Health experts today hailed the apex court's verdict permitting passive euthanasia and 'living will' by patients on withdrawing medical support if they slip into irreversible coma, saying it would give "salvageable patients" the opportunity to avail ventilator support.
The Indian Medical Association (IMA) said the judgement was long due and would pave the way in ensuring that everybody is granted the "right to die with dignity".
In a landmark judgement, the Supreme Court today recognised that a terminally-ill patient can write a 'living will' that permits doctors to withdraw life support, saying a person with no will to live shouldn't suffer in a comatose state.
A five-judge constitution bench headed by Chief Justice of India Dipak Misra said passive euthanasia and advance living will are "permissible".
Reacting to the judgement, AIIMS' assiastant professor in the geriatrics department and founder president of Healthy Aging India, Dr Prasoon Chatterjee said recognising the concept of "living will" would give an opportunity to the elderly to opt for 'do not resuscitate (DNR)', a concept already established in developed nations.
"The law says, if a patient is not in mentally or physically stable condition to decide on his own, then the next of kin can take a call on whether he or she should be put on ventilation or not. The concept of 'living will' will help doctors use their skills and knowledge to take call in the benefit of larger population.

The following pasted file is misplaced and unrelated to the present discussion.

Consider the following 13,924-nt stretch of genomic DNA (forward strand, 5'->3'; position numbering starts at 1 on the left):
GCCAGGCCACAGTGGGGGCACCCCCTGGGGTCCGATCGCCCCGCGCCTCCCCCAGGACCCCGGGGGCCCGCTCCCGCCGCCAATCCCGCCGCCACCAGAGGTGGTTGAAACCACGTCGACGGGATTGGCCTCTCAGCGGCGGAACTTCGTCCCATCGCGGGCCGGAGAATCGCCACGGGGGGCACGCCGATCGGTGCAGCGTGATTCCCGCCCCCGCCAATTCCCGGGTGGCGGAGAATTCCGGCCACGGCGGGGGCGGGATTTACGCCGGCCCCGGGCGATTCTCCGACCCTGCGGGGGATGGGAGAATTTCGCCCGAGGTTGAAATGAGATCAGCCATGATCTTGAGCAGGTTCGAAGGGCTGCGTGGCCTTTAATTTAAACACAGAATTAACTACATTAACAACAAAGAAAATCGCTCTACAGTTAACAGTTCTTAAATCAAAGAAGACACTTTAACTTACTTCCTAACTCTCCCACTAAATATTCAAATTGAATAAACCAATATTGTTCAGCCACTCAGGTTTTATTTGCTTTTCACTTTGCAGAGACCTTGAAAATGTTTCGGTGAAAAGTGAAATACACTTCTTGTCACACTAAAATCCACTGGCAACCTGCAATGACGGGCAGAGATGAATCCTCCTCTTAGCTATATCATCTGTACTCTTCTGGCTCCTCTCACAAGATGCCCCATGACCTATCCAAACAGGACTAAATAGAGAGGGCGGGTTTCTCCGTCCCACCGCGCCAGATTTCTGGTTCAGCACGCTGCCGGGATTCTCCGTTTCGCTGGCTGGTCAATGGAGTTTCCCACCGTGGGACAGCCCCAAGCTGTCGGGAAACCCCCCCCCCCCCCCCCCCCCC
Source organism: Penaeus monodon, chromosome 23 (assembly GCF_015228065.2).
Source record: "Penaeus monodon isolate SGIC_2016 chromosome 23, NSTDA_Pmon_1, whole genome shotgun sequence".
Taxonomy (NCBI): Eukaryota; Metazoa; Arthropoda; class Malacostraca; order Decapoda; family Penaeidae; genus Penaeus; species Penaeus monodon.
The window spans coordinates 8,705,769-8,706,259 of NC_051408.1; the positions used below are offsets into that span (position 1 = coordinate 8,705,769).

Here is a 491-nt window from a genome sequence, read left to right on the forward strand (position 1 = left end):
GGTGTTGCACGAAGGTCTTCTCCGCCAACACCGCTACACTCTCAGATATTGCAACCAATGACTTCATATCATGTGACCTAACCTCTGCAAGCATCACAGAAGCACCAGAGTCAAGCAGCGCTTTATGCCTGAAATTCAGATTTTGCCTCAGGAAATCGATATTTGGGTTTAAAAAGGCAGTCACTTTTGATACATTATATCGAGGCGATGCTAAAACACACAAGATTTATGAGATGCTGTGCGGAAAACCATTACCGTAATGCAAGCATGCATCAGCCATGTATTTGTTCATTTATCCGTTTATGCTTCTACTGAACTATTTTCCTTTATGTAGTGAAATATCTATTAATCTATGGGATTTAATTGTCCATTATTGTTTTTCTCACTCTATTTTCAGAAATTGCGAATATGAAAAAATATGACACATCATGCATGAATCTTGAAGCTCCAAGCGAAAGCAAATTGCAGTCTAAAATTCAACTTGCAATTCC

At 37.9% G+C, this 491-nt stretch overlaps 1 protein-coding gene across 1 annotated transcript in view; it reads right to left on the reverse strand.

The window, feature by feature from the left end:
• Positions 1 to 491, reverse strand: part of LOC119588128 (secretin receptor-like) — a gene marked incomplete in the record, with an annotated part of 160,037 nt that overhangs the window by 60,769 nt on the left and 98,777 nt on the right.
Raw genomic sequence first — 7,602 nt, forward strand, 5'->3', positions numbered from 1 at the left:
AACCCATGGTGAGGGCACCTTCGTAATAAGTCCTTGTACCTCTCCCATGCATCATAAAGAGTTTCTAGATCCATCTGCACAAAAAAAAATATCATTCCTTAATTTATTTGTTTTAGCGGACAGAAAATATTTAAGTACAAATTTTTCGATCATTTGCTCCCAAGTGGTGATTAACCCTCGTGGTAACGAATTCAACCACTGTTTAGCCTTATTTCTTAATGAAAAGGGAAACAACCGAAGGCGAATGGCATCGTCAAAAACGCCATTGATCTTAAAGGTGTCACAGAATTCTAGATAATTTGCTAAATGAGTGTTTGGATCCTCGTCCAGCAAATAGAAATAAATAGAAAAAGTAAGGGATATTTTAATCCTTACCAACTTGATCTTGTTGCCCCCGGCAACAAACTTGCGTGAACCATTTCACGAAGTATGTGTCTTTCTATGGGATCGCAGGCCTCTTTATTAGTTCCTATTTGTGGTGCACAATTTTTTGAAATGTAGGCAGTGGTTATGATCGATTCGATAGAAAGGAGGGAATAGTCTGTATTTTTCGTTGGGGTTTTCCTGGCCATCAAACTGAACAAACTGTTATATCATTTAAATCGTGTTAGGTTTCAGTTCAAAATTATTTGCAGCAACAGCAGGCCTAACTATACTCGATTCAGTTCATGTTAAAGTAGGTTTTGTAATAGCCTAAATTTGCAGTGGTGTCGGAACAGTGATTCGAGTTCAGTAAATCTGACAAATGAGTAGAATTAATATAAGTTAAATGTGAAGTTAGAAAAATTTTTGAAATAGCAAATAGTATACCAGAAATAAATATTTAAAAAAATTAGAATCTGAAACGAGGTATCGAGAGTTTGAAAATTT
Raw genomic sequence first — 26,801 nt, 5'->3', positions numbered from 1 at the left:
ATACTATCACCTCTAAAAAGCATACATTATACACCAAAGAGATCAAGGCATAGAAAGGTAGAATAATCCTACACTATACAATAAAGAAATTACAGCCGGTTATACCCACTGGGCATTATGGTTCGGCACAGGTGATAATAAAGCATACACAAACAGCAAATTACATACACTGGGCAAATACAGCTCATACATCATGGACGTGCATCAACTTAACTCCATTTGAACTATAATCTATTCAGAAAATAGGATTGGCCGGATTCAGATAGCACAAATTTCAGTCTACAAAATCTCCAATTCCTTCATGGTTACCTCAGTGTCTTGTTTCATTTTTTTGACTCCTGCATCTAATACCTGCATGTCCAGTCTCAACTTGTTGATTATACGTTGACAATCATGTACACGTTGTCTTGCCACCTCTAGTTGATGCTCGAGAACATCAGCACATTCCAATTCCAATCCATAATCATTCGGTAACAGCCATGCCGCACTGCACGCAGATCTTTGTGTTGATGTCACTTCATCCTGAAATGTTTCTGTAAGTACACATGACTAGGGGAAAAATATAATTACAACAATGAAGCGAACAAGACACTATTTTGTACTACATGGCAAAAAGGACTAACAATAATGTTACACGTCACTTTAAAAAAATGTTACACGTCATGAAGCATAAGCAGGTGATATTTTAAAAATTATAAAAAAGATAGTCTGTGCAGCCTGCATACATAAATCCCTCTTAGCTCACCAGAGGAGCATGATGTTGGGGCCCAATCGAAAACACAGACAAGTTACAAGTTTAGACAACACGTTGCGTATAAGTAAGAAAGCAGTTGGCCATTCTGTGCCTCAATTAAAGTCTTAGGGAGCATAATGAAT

"It is a landmark decision in a resource-constraint country and would save a lot of salvageable patient by giving them opportunity to avail ventilatory support," Dr Chatterjee, who is also joint editor of Indian Academy Geriatrics, said.
Secretary General of the IMA, Dr R N Tandon said, "Just as every person has the right to life, they also have the right to die with dignity."
Vice President of Confederation of Medical Associations in Asia and Oceania, and former IMA president Dr K K Aggarwal, however, said strict guidelines should be put in place to ensure that there is no abuse of the 'living will' by relatives of the patient.
The caregiver may get fed up and frustrated, and unconsciously may make the patient feel that he or she has become a burden and should not live anymore, he said, adding, "This is one aspect which we need to focus on. When a person seeks (passive) euthanasia, the attitude of the relatives providing care should be considered and opinion of doctors should be taken."
Dr Anupam Sibal, the Group Medical Director and Senior Pediatric Gastroenterologist and Hepatologist in Apollo Hospitals Group said the judgement marks the culmination of the debate that started with a PIL in 2005.
He said "living will" or advanced directive (as it is called in some countries) allows a citizen the ability to exercise a fundamental right -- to decide in advance what should be done to his or her body when he or she is not in a position to make that decision.
"This is a step that several countries have taken in the last 10-15 years. The Supreme Court has laid out the framework for a 'living will' and also prescribed the procedure for partial euthanasia which needs to be welcomed. The safeguards that the court has built in should allay fears that some people may have," he said.
The five-judge constitution bench has laid down guidelines as to who would execute the will and how the nod for passive euthanasia would be granted by the medical board.
The apex court said advance directives for terminally-ill patients could be issued and executed by the next friend and relatives of such a person after which a medical board would consider it.
The top court said the directions and guidelines laid down by it shall remain in force till a legislation is brought on the issue.
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